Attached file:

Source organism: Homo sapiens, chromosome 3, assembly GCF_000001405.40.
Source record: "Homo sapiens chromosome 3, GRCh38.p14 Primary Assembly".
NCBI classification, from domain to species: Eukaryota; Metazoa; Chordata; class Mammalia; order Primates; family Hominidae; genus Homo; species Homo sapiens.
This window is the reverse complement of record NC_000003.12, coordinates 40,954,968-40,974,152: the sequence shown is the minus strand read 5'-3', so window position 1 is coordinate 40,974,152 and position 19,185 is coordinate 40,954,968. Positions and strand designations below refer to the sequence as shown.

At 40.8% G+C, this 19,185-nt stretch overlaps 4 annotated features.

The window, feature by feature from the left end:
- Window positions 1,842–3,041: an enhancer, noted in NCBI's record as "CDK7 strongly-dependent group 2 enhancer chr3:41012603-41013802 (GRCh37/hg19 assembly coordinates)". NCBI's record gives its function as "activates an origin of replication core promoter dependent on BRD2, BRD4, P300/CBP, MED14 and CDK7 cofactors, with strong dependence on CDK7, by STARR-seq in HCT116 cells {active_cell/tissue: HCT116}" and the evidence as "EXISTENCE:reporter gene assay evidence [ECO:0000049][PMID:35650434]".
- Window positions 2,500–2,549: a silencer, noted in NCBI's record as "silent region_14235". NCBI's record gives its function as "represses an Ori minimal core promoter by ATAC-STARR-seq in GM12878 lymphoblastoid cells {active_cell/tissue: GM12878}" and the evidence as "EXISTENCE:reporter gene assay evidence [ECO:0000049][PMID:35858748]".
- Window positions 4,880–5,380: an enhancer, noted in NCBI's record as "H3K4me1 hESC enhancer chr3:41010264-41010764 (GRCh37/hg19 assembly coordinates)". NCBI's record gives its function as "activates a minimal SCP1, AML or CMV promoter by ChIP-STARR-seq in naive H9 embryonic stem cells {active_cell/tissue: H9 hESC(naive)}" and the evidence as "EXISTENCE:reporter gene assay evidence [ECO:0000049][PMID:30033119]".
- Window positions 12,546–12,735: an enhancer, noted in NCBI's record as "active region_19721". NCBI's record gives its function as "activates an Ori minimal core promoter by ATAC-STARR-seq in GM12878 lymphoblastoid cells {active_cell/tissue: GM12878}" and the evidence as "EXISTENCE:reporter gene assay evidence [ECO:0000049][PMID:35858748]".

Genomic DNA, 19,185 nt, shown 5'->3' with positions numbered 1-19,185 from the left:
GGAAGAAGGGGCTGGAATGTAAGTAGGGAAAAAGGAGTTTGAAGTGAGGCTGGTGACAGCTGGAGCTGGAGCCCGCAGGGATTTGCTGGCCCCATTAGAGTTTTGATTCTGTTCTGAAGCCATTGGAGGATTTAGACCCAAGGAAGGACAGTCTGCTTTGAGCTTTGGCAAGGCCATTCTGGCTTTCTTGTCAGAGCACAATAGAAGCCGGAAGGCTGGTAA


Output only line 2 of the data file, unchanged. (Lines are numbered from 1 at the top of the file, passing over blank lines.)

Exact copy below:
Source record: "Homo sapiens chromosome 3, GRCh38.p14 Primary Assembly".